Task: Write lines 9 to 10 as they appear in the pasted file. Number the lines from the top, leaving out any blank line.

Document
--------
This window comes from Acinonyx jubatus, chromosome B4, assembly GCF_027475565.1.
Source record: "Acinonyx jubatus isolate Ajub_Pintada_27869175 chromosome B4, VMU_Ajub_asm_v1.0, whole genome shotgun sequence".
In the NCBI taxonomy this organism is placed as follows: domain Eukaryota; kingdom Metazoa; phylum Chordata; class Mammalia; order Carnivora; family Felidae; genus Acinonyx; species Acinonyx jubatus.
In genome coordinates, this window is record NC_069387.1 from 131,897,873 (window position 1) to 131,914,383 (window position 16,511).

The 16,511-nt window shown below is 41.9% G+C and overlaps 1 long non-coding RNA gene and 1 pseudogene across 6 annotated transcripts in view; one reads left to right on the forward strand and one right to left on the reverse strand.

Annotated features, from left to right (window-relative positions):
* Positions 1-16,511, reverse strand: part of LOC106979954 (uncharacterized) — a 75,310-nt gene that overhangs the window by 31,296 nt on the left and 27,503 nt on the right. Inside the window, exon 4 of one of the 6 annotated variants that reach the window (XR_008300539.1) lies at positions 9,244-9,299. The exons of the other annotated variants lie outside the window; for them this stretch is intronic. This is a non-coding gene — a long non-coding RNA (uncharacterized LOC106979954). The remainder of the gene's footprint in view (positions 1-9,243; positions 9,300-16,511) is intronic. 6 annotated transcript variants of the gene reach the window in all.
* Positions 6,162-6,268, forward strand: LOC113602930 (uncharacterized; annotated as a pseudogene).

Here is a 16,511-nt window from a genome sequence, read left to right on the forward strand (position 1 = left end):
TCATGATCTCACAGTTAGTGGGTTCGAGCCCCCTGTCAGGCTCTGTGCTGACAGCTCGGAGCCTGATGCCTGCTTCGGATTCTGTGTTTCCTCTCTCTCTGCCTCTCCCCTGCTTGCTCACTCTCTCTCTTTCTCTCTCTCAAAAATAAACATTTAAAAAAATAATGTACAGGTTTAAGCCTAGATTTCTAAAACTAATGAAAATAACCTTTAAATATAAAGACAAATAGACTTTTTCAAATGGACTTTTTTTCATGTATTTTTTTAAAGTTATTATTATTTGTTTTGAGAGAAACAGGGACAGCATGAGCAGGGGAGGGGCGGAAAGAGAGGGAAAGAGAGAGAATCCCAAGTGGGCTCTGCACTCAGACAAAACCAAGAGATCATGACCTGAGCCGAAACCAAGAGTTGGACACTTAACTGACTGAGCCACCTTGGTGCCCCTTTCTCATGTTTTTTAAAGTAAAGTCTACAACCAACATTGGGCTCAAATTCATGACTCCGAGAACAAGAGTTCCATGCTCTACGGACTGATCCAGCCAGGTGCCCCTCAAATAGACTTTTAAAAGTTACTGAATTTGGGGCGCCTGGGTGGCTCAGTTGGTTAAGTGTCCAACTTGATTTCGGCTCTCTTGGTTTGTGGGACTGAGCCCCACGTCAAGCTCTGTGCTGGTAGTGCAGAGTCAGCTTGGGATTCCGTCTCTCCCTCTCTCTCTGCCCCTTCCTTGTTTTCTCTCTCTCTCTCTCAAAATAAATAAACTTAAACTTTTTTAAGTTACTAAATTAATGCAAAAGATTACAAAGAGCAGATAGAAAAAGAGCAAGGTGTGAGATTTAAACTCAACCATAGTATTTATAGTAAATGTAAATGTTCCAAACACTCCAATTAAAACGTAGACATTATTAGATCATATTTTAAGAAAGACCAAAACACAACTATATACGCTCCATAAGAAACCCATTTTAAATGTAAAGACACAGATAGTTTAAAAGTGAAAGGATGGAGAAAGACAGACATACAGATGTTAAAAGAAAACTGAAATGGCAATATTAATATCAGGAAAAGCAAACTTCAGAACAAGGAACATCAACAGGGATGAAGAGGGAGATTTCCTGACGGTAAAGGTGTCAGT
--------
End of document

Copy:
Here is a 16,511-nt window from a genome sequence, read left to right on the forward strand (position 1 = left end):
TCATGATCTCACAGTTAGTGGGTTCGAGCCCCCTGTCAGGCTCTGTGCTGACAGCTCGGAGCCTGATGCCTGCTTCGGATTCTGTGTTTCCTCTCTCTCTGCCTCTCCCCTGCTTGCTCACTCTCTCTCTTTCTCTCTCTCAAAAATAAACATTTAAAAAAATAATGTACAGGTTTAAGCCTAGATTTCTAAAACTAATGAAAATAACCTTTAAATATAAAGACAAATAGACTTTTTCAAATGGACTTTTTTTCATGTATTTTTTTAAAGTTATTATTATTTGTTTTGAGAGAAACAGGGACAGCATGAGCAGGGGAGGGGCGGAAAGAGAGGGAAAGAGAGAGAATCCCAAGTGGGCTCTGCACTCAGACAAAACCAAGAGATCATGACCTGAGCCGAAACCAAGAGTTGGACACTTAACTGACTGAGCCACCTTGGTGCCCCTTTCTCATGTTTTTTAAAGTAAAGTCTACAACCAACATTGGGCTCAAATTCATGACTCCGAGAACAAGAGTTCCATGCTCTACGGACTGATCCAGCCAGGTGCCCCTCAAATAGACTTTTAAAAGTTACTGAATTTGGGGCGCCTGGGTGGCTCAGTTGGTTAAGTGTCCAACTTGATTTCGGCTCTCTTGGTTTGTGGGACTGAGCCCCACGTCAAGCTCTGTGCTGGTAGTGCAGAGTCAGCTTGGGATTCCGTCTCTCCCTCTCTCTCTGCCCCTTCCTTGTTTTCTCTCTCTCTCTCTCAAAATAAATAAACTTAAACTTTTTTAAGTTACTAAATTAATGCAAAAGATTACAAAGAGCAGATAGAAAAAGAGCAAGGTGTGAGATTTAAACTCAACCATAGTATTTATAGTAAATGTAAATGTTCCAAACACTCCAATTAAAACGTAGACATTATTAGATCATATTTTAAGAAAGACCAAAACACAACTATATACGCTCCATAAGAAACCCATTTTAAATGTAAAGACACAGATAGTTTAAAAGTGAAAGGATGGAGAAAGACAGACATACAGATGTTAAAAGAAAACTGAAATGGCAATATTAATATCAGGAAAAGCAAACTTCAGAACAAGGAACATCAACAGGGATGAAGAGGGAGATTTCCTGACGGTAAAGGTGTCAGT